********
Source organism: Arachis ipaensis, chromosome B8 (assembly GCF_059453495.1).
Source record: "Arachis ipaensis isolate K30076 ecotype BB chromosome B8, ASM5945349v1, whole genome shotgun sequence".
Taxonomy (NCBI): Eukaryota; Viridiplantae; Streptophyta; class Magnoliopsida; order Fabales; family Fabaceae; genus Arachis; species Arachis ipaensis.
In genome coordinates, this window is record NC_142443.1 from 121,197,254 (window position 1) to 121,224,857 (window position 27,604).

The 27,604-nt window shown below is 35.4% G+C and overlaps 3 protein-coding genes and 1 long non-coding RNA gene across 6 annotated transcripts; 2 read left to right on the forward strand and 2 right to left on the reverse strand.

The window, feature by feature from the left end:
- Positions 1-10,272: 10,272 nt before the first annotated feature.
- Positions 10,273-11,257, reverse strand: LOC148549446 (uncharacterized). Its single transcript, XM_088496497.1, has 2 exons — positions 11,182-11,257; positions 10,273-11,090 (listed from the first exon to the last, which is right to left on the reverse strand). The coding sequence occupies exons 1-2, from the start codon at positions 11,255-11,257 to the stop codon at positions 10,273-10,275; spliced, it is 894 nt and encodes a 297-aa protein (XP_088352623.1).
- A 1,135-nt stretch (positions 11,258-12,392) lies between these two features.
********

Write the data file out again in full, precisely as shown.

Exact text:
Source organism: Arachis ipaensis, chromosome B8 (assembly GCF_059453495.1).
Source record: "Arachis ipaensis isolate K30076 ecotype BB chromosome B8, ASM5945349v1, whole genome shotgun sequence".
Taxonomy (NCBI): Eukaryota; Viridiplantae; Streptophyta; class Magnoliopsida; order Fabales; family Fabaceae; genus Arachis; species Arachis ipaensis.
In genome coordinates, this window is record NC_142443.1 from 121,197,254 (window position 1) to 121,224,857 (window position 27,604).

The 27,604-nt window shown below is 35.4% G+C and overlaps 3 protein-coding genes and 1 long non-coding RNA gene across 6 annotated transcripts; 2 read left to right on the forward strand and 2 right to left on the reverse strand.

The window, feature by feature from the left end:
- Positions 1-10,272: 10,272 nt before the first annotated feature.
- Positions 10,273-11,257, reverse strand: LOC148549446 (uncharacterized). Its single transcript, XM_088496497.1, has 2 exons — positions 11,182-11,257; positions 10,273-11,090 (listed from the first exon to the last, which is right to left on the reverse strand). The coding sequence occupies exons 1-2, from the start codon at positions 11,255-11,257 to the stop codon at positions 10,273-10,275; spliced, it is 894 nt and encodes a 297-aa protein (XP_088352623.1).
- A 1,135-nt stretch (positions 11,258-12,392) lies between these two features.